from Star Sign

Translated by: 
Laurel Taylor

It seemed that the two people perched on the railing of the second-storey balcony were looking at me, pointing, and I wondered if, from where they were, they could see me. The car heater was off and the cold was creeping in. A shiver started from the core of my body, and I hunched my shoulders. My right hand was pressing my phone to my ear, but for a moment, I missed what my boyfriend was saying.

The main road cut through the mountains and continued through the housing developments around the family restaurant where we’d stopped; its parking lot was packed with cars – people with nowhere else to go on New Year’s Day. I surveyed the green slopes on either side of the road. On one corner of the development – all evenly-spaced, new two-storey houses – there was an empty lot where they would probably build another house, and across the road was a brand-new, two-building apartment complex. Each building also had two stories, and each storey had seven balconies. The young man and woman sat facing me on the railing of the second-floor balcony on the far right. Their bare feet dangled into empty space.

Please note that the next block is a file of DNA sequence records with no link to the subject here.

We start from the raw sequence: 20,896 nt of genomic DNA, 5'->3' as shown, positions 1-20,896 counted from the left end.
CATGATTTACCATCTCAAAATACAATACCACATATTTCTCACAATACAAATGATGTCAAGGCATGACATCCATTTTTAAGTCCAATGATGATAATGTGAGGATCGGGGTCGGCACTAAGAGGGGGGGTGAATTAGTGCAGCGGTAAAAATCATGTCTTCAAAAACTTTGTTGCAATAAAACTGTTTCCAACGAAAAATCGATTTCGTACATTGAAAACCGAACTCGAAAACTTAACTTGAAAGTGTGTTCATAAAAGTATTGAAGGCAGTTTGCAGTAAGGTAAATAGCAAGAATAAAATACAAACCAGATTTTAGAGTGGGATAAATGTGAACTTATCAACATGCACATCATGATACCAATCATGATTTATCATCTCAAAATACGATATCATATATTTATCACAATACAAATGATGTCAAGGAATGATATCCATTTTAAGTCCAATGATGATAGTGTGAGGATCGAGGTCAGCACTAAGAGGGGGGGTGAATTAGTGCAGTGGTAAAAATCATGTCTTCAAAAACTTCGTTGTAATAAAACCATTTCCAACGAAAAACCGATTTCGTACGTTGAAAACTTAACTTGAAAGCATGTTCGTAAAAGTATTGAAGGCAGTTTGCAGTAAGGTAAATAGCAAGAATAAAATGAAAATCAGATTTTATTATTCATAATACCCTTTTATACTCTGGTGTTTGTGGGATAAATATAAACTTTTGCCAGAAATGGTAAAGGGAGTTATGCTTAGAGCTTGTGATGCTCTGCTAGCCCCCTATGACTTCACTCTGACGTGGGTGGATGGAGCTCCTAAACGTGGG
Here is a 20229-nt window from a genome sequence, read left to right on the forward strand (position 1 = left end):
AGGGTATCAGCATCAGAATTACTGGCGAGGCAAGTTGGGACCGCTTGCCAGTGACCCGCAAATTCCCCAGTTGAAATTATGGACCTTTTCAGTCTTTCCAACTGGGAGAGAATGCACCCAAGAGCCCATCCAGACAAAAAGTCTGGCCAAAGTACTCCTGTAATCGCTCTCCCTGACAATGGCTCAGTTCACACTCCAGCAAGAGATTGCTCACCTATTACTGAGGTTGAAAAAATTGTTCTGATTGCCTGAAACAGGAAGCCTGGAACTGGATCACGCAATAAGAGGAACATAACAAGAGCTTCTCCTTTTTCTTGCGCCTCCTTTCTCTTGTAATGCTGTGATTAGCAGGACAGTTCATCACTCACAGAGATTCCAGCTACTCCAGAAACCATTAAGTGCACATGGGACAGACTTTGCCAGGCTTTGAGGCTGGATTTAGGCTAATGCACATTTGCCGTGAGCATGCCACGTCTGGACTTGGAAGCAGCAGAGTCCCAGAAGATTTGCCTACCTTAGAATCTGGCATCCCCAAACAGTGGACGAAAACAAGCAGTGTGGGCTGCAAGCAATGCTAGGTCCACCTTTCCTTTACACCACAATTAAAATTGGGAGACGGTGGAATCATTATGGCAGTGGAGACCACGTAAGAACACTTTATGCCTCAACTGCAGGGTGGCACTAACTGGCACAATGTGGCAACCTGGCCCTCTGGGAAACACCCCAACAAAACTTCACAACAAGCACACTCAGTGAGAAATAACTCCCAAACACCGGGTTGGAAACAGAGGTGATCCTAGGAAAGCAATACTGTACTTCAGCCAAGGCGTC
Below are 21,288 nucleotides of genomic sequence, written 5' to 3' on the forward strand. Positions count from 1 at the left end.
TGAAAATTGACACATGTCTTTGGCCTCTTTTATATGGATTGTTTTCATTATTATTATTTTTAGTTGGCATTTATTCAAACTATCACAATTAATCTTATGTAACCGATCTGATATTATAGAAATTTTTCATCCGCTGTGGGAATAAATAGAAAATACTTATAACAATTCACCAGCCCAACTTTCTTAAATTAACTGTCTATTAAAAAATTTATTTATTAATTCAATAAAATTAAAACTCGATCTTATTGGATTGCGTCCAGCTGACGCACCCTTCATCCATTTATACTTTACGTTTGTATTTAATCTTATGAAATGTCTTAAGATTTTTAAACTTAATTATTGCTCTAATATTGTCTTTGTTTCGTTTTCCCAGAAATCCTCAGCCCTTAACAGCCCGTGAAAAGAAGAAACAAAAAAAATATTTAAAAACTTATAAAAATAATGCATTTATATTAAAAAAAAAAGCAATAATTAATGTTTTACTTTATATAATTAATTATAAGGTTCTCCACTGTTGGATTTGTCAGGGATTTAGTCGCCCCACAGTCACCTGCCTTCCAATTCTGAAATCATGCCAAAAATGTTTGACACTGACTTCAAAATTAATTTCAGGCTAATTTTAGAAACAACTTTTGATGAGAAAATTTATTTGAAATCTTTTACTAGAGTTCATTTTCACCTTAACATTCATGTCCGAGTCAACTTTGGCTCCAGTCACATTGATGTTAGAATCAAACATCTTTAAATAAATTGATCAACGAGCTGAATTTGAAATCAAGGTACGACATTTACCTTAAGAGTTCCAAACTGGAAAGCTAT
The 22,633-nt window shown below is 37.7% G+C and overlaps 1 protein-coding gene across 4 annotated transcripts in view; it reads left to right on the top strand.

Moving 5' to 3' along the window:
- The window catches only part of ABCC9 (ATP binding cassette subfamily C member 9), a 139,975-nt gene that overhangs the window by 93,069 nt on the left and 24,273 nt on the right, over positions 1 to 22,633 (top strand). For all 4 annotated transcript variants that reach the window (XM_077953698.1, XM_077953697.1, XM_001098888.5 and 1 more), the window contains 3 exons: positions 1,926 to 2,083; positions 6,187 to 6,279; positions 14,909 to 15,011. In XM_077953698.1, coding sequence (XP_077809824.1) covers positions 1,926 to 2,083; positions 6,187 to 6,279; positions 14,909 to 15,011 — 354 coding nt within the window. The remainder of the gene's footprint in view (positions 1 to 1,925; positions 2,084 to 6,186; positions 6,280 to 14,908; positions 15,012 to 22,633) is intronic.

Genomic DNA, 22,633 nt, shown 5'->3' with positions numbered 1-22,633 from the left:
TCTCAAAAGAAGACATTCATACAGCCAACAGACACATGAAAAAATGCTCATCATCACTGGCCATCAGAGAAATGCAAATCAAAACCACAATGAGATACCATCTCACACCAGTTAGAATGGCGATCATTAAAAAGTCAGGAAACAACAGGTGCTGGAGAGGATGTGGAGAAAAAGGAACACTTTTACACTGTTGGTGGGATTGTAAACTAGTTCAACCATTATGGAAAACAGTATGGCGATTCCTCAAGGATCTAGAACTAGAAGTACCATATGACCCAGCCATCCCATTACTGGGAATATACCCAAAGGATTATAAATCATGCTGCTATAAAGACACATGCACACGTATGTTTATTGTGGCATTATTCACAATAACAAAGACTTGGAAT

The woman was wearing a pink track suit, and the man a black one, but when I squinted, it looked like he was wearing a kung fu outfit. Though I knew they were more than a hundred metres away, it felt like they must be closer, because I could clearly make out the woman’s long hair as it blew and twisted in the wind. I wondered if they were cold. The temperature had plummeted a few days ago, and in Nara, I’d seen snowflakes dancing in the air.

Rain clouds had appeared after noon, and though this whole area was covered with houses, there wasn’t a human shadow to be seen. I couldn’t even tell if there were people in the other apartments. In the absence of sunlight, the houses and the road and the mountains had become a damp colour. The woman climbed up onto the iron railing and grabbed the drainpipe. It was a quick movement, fearless. The man’s left hand pointed up at her face. She thrust out her free arm and pointed back. I turned toward the restaurant and looked at my friends sitting inside by the window. I suddenly felt afraid, all alone, watching the pair on the balcony. But my friends hadn’t noticed anything; they were busy waving down the waiter.

My boyfriend was with his family in Okinawa and would be back on the fifth, so I vaguely promised I’d drop by after that and then hung up. The two on the balcony hadn’t moved, didn’t even tremble. The only thing moving was the woman’s hair. I opened the passenger door and got out. After crossing the parking lot, I looked back and saw that the woman had sat down on the railing again, feet dangling, and then I went through the two sets of doors into the restaurant. I was instantly surrounded by the sound of laughing children and clinking silverware, and I felt like I’d entered a completely different world.


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